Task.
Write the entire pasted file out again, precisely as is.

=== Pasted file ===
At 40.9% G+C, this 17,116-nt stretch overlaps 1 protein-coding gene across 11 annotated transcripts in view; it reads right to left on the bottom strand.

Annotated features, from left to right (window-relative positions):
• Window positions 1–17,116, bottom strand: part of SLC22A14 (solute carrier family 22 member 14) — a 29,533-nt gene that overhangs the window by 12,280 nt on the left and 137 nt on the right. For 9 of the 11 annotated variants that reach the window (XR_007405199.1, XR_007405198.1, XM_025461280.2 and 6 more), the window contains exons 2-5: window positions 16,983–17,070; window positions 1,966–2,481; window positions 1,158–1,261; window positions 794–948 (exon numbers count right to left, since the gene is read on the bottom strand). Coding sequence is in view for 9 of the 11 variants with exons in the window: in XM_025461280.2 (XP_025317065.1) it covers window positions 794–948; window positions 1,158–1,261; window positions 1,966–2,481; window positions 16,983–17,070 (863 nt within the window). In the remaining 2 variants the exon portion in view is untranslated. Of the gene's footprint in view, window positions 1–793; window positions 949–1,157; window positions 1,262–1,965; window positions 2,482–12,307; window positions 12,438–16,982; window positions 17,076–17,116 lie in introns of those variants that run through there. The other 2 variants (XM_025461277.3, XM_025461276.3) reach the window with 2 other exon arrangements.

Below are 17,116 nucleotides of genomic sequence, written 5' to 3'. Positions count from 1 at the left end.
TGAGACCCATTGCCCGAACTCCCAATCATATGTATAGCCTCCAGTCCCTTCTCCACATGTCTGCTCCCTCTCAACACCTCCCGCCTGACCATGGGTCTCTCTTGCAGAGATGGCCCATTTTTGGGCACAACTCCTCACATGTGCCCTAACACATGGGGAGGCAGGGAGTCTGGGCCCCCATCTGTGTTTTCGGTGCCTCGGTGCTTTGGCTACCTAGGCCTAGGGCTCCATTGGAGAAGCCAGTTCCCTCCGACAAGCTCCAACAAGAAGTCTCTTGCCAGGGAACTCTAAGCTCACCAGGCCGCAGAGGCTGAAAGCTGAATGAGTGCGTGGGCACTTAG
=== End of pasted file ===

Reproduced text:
At 40.9% G+C, this 17,116-nt stretch overlaps 1 protein-coding gene across 11 annotated transcripts in view; it reads right to left on the bottom strand.

Annotated features, from left to right (window-relative positions):
• Window positions 1–17,116, bottom strand: part of SLC22A14 (solute carrier family 22 member 14) — a 29,533-nt gene that overhangs the window by 12,280 nt on the left and 137 nt on the right. For 9 of the 11 annotated variants that reach the window (XR_007405199.1, XR_007405198.1, XM_025461280.2 and 6 more), the window contains exons 2-5: window positions 16,983–17,070; window positions 1,966–2,481; window positions 1,158–1,261; window positions 794–948 (exon numbers count right to left, since the gene is read on the bottom strand). Coding sequence is in view for 9 of the 11 variants with exons in the window: in XM_025461280.2 (XP_025317065.1) it covers window positions 794–948; window positions 1,158–1,261; window positions 1,966–2,481; window positions 16,983–17,070 (863 nt within the window). In the remaining 2 variants the exon portion in view is untranslated. Of the gene's footprint in view, window positions 1–793; window positions 949–1,157; window positions 1,262–1,965; window positions 2,482–12,307; window positions 12,438–16,982; window positions 17,076–17,116 lie in introns of those variants that run through there. The other 2 variants (XM_025461277.3, XM_025461276.3) reach the window with 2 other exon arrangements.

Below are 17,116 nucleotides of genomic sequence, written 5' to 3'. Positions count from 1 at the left end.
TGAGACCCATTGCCCGAACTCCCAATCATATGTATAGCCTCCAGTCCCTTCTCCACATGTCTGCTCCCTCTCAACACCTCCCGCCTGACCATGGGTCTCTCTTGCAGAGATGGCCCATTTTTGGGCACAACTCCTCACATGTGCCCTAACACATGGGGAGGCAGGGAGTCTGGGCCCCCATCTGTGTTTTCGGTGCCTCGGTGCTTTGGCTACCTAGGCCTAGGGCTCCATTGGAGAAGCCAGTTCCCTCCGACAAGCTCCAACAAGAAGTCTCTTGCCAGGGAACTCTAAGCTCACCAGGCCGCAGAGGCTGAAAGCTGAATGAGTGCGTGGGCACTTAG